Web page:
The most absorbable forms are magnesium citrate, glycinate and taurate. It’s important to note though that the magnesium found in those cheap, supermarket shelf supplements are often magnesium carbonate, sulfate, gluconate and oxide. These are poorly absorbed by our bodies and best avoided.

In order to aid in its absorption, magnesium supplements should also be taken alongside Vitamin B6 and Vitamin D.

To really amp up the absorption, you can take a warm bath with Epsom salts (magnesium sulfate)…we like to use our Epson salt bath as time to meditate and take some time out for ourselves!

Now, you’ll know if you have taken too much magnesium as you’ll be running to the toilet all day! If this occurs, just scale back the about of magnesium you are taking.

We like to take our magnesium supplements at night. This helps our bodies to relax and sleep better. We also find that magnesium really helps with our stress levels!!

Improve your sleep with this one easy task

What does your average day look like? Is it filled with rushing around, trying to fit in everything? Do you sacrifice an hour or two of sleep just to make sure you can tick those jobs off your to-do list? We definitely do.

But have a think about this…how do you feel when you don’t exercise for a week? Sluggish? Lazy? Tired? Ok, now have a think about how you feel when you don’t sleep for a week…that’s right, you probably can’t think! Or function for that matter!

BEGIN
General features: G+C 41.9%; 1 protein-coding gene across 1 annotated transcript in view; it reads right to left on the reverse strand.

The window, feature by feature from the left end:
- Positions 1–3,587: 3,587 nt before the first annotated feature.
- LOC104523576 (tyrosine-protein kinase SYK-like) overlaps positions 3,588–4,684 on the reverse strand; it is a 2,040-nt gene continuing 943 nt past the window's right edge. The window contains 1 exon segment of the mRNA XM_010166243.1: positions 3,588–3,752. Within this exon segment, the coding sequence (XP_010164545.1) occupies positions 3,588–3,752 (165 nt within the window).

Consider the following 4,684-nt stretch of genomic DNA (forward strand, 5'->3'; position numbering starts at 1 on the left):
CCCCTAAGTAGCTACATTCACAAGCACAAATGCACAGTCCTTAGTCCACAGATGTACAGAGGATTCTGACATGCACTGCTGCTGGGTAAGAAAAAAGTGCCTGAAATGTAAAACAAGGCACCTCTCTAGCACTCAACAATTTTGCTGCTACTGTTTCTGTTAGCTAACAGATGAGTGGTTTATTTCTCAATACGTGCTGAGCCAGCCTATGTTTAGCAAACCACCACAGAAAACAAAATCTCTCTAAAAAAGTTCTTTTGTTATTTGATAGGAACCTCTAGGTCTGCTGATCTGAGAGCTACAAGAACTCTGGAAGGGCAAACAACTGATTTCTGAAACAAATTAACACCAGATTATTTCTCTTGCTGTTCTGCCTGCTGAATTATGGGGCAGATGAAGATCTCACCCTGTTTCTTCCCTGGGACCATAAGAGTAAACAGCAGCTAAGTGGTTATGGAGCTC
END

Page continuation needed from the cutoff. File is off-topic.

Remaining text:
Sleep is vital to everything we do. It’s our body’s way of recovering.

sleeping

Unfortunately, in today’s fast paced world we often sacrifice sleep to get our jobs done. Or when we do sleep, it’s often broken or disturbed. Who can remember the last time they woke up feeling well rested and ready to take on the day? Hmmm, not us.

That’s where a sleep diary comes in. Keeping a sleep diary can help you to identify things that happened during the day that may be impacting your ability to have a good night’s rest. It might seem like a pain, and just another thing to tick off your to-do list, but it can really help.

Here’s how to start one:

Draw up a simple table, divided by morning, during the day and at night. In each section, record particular events, such as:

Morning

  • What time you got out of bed
  • What time you wake up properly (because how many of us really wake up as soon as we jump – or roll – out of bed?)
  • Whether or not you feel rested when you wake
  • Any aches or pains not felt the previous night, especially jaw/tooth related aches

During the Day

  • The amount of caffeine consumed (type e.g. coffee or tea, amount and what time was it)
  • The amount of alcohol consumed (again, type, amount and what time it was)
  • Any stressful events (what kind of events were they, work related, family related? Do you think they will continue tomorrow or were they a once off?)
  • Exercise (what exercise did you do, at what time and for how long)
  • Did you have any daytime naps (if so, what time of day and what was the length of nap)
  • Any medications taken, whether they worked and how they made you feel the next day

At Night

  • What time you went to bed
  • The last foods eaten before going to bed, including the amount of each food
  • The estimated time it took you to fall asleep
  • How many times your sleep was disturbed and how long it took to fall back asleep